But the shadows are coming down on the great scene, and with the sound of the guns still in our ears we speed back through the crowded roads to G.H.Q., and these wonderful days are over. Now, all that remains for me is to take you, far away from the armies, into the English homes whence the men fighting here are drawn, and to show you, if I can, very shortly, by a few instances, what rich and poor are doing as individuals to feed the effort of England in this war. What of the young, of all classes and opportunities, who have laid down their lives in this war? What of the mothers who reared them, the schools and universities which sent them forth?—the comrades who are making ready to carry on their work? You ask me as to the spirit of the nation—the foundation of all else. Let us look into a few lives, a few typical lives and families, and see.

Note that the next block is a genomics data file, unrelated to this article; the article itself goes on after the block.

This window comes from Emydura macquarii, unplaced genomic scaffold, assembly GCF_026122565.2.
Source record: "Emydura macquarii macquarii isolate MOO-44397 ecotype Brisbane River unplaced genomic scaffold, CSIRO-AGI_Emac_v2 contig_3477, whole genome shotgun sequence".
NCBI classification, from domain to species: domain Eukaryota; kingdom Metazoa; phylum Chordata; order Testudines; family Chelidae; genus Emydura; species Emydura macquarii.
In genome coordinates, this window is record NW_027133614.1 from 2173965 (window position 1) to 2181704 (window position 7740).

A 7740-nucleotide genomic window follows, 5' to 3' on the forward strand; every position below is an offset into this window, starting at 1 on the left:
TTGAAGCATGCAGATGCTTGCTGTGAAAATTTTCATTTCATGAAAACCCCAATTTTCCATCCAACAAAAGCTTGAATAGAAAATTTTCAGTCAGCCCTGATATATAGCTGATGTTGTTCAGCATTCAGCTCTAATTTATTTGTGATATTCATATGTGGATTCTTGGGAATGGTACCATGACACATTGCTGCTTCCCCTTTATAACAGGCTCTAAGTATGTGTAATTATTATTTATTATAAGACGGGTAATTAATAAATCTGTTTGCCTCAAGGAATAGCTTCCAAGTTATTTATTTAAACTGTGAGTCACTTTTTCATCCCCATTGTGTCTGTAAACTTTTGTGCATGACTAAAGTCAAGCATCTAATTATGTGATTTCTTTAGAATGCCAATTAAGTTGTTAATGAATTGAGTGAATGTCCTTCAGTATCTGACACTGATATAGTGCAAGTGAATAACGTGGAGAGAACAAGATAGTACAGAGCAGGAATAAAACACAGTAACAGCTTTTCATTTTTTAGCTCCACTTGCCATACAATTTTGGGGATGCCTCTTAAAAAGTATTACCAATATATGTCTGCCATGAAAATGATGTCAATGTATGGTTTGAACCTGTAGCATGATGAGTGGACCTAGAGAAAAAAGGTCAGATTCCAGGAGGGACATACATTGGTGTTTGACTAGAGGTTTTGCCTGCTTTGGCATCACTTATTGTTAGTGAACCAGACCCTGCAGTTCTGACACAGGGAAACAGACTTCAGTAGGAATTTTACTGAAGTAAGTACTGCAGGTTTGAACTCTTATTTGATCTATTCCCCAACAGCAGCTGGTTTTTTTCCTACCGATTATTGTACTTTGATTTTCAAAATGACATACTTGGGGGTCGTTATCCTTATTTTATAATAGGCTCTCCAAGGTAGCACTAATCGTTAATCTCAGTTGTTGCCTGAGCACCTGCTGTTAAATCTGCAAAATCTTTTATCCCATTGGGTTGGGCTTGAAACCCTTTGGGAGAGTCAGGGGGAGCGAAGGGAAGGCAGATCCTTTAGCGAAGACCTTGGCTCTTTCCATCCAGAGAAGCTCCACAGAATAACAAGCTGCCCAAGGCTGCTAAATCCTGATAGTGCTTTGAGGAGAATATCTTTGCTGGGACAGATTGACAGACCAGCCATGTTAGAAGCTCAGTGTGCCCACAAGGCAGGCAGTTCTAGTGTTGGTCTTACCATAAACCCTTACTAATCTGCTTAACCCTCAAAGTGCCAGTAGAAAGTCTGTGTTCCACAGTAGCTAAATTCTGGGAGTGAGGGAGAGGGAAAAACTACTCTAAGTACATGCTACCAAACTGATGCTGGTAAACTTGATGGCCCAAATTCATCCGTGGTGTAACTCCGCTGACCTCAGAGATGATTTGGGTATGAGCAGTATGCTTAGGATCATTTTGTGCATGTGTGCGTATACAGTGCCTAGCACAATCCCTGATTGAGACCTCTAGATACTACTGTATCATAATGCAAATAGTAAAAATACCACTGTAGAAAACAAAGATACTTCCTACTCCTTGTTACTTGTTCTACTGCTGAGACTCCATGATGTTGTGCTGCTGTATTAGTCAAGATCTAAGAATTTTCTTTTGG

As I begin upon this final letter to you comes the news that the threatened split in the British Cabinet owing to the proposed introduction of general military service has been averted, and that at a Secret Session to be held next Tuesday, April 25th, Ministers will, for the first time, lay before both Houses of Parliament full and complete information—much more full and complete at any rate, than has yet been given—of the “effort” of Great Britain in this world war, what this country is doing in sea-power, in the provision of Armies, in the lending of money to our Allies, in our own shipping service to them, and in our supply to them of munitions, coal, and other war material—including boots and clothing. If, then, our own British Parliament will be for the first time fully apprised next Tuesday of what the nation has been doing, it is, perhaps, small wonder that you on your side of the Atlantic have not rightly understood the performance of a nation which has, collectively, the same love of “grousing” as the individual British soldier shows in the trenches.
Let me, however, go back and recapitulate a little.